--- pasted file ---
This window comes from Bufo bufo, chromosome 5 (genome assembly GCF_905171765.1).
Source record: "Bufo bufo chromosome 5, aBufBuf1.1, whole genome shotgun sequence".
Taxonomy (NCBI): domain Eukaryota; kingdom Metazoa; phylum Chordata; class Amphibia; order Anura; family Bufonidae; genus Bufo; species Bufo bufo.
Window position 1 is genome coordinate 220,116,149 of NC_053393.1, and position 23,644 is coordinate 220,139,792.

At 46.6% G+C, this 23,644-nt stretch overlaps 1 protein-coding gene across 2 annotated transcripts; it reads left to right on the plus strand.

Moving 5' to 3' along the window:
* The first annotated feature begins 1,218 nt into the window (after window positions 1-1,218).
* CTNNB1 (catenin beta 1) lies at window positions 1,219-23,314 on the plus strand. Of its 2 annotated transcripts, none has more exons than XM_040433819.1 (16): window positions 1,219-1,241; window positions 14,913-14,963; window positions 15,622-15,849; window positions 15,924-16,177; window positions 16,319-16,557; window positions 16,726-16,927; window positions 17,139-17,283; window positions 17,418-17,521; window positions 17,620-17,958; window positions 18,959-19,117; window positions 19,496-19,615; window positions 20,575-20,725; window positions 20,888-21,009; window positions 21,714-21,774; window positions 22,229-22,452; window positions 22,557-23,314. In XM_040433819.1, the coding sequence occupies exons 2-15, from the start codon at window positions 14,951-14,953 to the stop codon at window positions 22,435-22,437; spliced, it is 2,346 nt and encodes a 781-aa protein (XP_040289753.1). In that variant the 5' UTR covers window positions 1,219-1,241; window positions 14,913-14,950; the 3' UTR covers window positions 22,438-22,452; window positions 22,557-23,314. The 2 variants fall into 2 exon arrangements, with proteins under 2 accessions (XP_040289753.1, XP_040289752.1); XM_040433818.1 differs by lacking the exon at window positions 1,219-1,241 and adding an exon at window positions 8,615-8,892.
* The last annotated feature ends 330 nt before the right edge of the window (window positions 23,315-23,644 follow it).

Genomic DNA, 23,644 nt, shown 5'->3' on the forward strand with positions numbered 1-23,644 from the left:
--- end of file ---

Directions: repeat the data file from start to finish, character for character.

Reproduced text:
This window comes from Bufo bufo, chromosome 5 (genome assembly GCF_905171765.1).
Source record: "Bufo bufo chromosome 5, aBufBuf1.1, whole genome shotgun sequence".
Taxonomy (NCBI): domain Eukaryota; kingdom Metazoa; phylum Chordata; class Amphibia; order Anura; family Bufonidae; genus Bufo; species Bufo bufo.
Window position 1 is genome coordinate 220,116,149 of NC_053393.1, and position 23,644 is coordinate 220,139,792.

At 46.6% G+C, this 23,644-nt stretch overlaps 1 protein-coding gene across 2 annotated transcripts; it reads left to right on the plus strand.

Moving 5' to 3' along the window:
* The first annotated feature begins 1,218 nt into the window (after window positions 1-1,218).
* CTNNB1 (catenin beta 1) lies at window positions 1,219-23,314 on the plus strand. Of its 2 annotated transcripts, none has more exons than XM_040433819.1 (16): window positions 1,219-1,241; window positions 14,913-14,963; window positions 15,622-15,849; window positions 15,924-16,177; window positions 16,319-16,557; window positions 16,726-16,927; window positions 17,139-17,283; window positions 17,418-17,521; window positions 17,620-17,958; window positions 18,959-19,117; window positions 19,496-19,615; window positions 20,575-20,725; window positions 20,888-21,009; window positions 21,714-21,774; window positions 22,229-22,452; window positions 22,557-23,314. In XM_040433819.1, the coding sequence occupies exons 2-15, from the start codon at window positions 14,951-14,953 to the stop codon at window positions 22,435-22,437; spliced, it is 2,346 nt and encodes a 781-aa protein (XP_040289753.1). In that variant the 5' UTR covers window positions 1,219-1,241; window positions 14,913-14,950; the 3' UTR covers window positions 22,438-22,452; window positions 22,557-23,314. The 2 variants fall into 2 exon arrangements, with proteins under 2 accessions (XP_040289753.1, XP_040289752.1); XM_040433818.1 differs by lacking the exon at window positions 1,219-1,241 and adding an exon at window positions 8,615-8,892.
* The last annotated feature ends 330 nt before the right edge of the window (window positions 23,315-23,644 follow it).

Genomic DNA, 23,644 nt, shown 5'->3' on the forward strand with positions numbered 1-23,644 from the left: